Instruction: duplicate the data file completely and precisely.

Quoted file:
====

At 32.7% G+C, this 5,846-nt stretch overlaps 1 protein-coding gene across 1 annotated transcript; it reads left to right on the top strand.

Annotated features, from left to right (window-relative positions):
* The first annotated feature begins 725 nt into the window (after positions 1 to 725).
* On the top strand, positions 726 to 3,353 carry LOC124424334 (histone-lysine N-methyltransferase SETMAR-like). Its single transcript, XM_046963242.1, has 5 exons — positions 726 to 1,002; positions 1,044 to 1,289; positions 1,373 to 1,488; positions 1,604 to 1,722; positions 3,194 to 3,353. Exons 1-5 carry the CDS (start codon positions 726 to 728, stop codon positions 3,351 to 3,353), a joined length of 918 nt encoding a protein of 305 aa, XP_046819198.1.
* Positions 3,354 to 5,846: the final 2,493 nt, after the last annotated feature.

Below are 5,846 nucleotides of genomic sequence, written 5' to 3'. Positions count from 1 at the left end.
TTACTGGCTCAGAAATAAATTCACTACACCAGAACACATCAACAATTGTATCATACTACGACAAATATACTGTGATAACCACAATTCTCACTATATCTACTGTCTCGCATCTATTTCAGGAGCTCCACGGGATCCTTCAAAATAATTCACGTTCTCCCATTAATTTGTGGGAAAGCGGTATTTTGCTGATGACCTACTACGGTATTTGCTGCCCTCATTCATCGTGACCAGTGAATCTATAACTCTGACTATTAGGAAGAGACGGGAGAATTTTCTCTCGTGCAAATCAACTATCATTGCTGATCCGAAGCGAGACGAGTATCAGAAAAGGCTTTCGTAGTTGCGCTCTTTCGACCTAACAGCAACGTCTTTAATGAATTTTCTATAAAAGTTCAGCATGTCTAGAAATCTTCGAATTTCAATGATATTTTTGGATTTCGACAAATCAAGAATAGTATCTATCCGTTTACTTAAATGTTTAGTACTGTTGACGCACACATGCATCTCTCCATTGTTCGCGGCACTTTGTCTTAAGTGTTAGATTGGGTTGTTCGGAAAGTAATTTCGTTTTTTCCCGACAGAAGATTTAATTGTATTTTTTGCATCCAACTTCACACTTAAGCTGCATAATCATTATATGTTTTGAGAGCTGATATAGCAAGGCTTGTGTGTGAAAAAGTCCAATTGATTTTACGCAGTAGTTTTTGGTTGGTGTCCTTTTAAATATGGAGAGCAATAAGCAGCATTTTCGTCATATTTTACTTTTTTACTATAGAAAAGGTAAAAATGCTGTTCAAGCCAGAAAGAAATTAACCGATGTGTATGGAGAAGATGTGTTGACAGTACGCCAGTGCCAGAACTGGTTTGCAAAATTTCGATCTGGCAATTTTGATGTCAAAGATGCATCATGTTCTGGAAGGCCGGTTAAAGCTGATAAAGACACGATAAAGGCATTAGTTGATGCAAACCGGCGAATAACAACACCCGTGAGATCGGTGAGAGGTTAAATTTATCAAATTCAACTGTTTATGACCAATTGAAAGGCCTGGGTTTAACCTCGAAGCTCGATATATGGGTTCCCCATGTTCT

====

At 32.7% G+C, this 5,846-nt stretch overlaps 1 protein-coding gene across 1 annotated transcript; it reads left to right on the top strand.

Annotated features, from left to right (window-relative positions):
* The first annotated feature begins 725 nt into the window (after positions 1 to 725).
* On the top strand, positions 726 to 3,353 carry LOC124424334 (histone-lysine N-methyltransferase SETMAR-like). Its single transcript, XM_046963242.1, has 5 exons — positions 726 to 1,002; positions 1,044 to 1,289; positions 1,373 to 1,488; positions 1,604 to 1,722; positions 3,194 to 3,353. Exons 1-5 carry the CDS (start codon positions 726 to 728, stop codon positions 3,351 to 3,353), a joined length of 918 nt encoding a protein of 305 aa, XP_046819198.1.
* Positions 3,354 to 5,846: the final 2,493 nt, after the last annotated feature.

Below are 5,846 nucleotides of genomic sequence, written 5' to 3'. Positions count from 1 at the left end.
TTACTGGCTCAGAAATAAATTCACTACACCAGAACACATCAACAATTGTATCATACTACGACAAATATACTGTGATAACCACAATTCTCACTATATCTACTGTCTCGCATCTATTTCAGGAGCTCCACGGGATCCTTCAAAATAATTCACGTTCTCCCATTAATTTGTGGGAAAGCGGTATTTTGCTGATGACCTACTACGGTATTTGCTGCCCTCATTCATCGTGACCAGTGAATCTATAACTCTGACTATTAGGAAGAGACGGGAGAATTTTCTCTCGTGCAAATCAACTATCATTGCTGATCCGAAGCGAGACGAGTATCAGAAAAGGCTTTCGTAGTTGCGCTCTTTCGACCTAACAGCAACGTCTTTAATGAATTTTCTATAAAAGTTCAGCATGTCTAGAAATCTTCGAATTTCAATGATATTTTTGGATTTCGACAAATCAAGAATAGTATCTATCCGTTTACTTAAATGTTTAGTACTGTTGACGCACACATGCATCTCTCCATTGTTCGCGGCACTTTGTCTTAAGTGTTAGATTGGGTTGTTCGGAAAGTAATTTCGTTTTTTCCCGACAGAAGATTTAATTGTATTTTTTGCATCCAACTTCACACTTAAGCTGCATAATCATTATATGTTTTGAGAGCTGATATAGCAAGGCTTGTGTGTGAAAAAGTCCAATTGATTTTACGCAGTAGTTTTTGGTTGGTGTCCTTTTAAATATGGAGAGCAATAAGCAGCATTTTCGTCATATTTTACTTTTTTACTATAGAAAAGGTAAAAATGCTGTTCAAGCCAGAAAGAAATTAACCGATGTGTATGGAGAAGATGTGTTGACAGTACGCCAGTGCCAGAACTGGTTTGCAAAATTTCGATCTGGCAATTTTGATGTCAAAGATGCATCATGTTCTGGAAGGCCGGTTAAAGCTGATAAAGACACGATAAAGGCATTAGTTGATGCAAACCGGCGAATAACAACACCCGTGAGATCGGTGAGAGGTTAAATTTATCAAATTCAACTGTTTATGACCAATTGAAAGGCCTGGGTTTAACCTCGAAGCTCGATATATGGGTTCCCCATGTTCT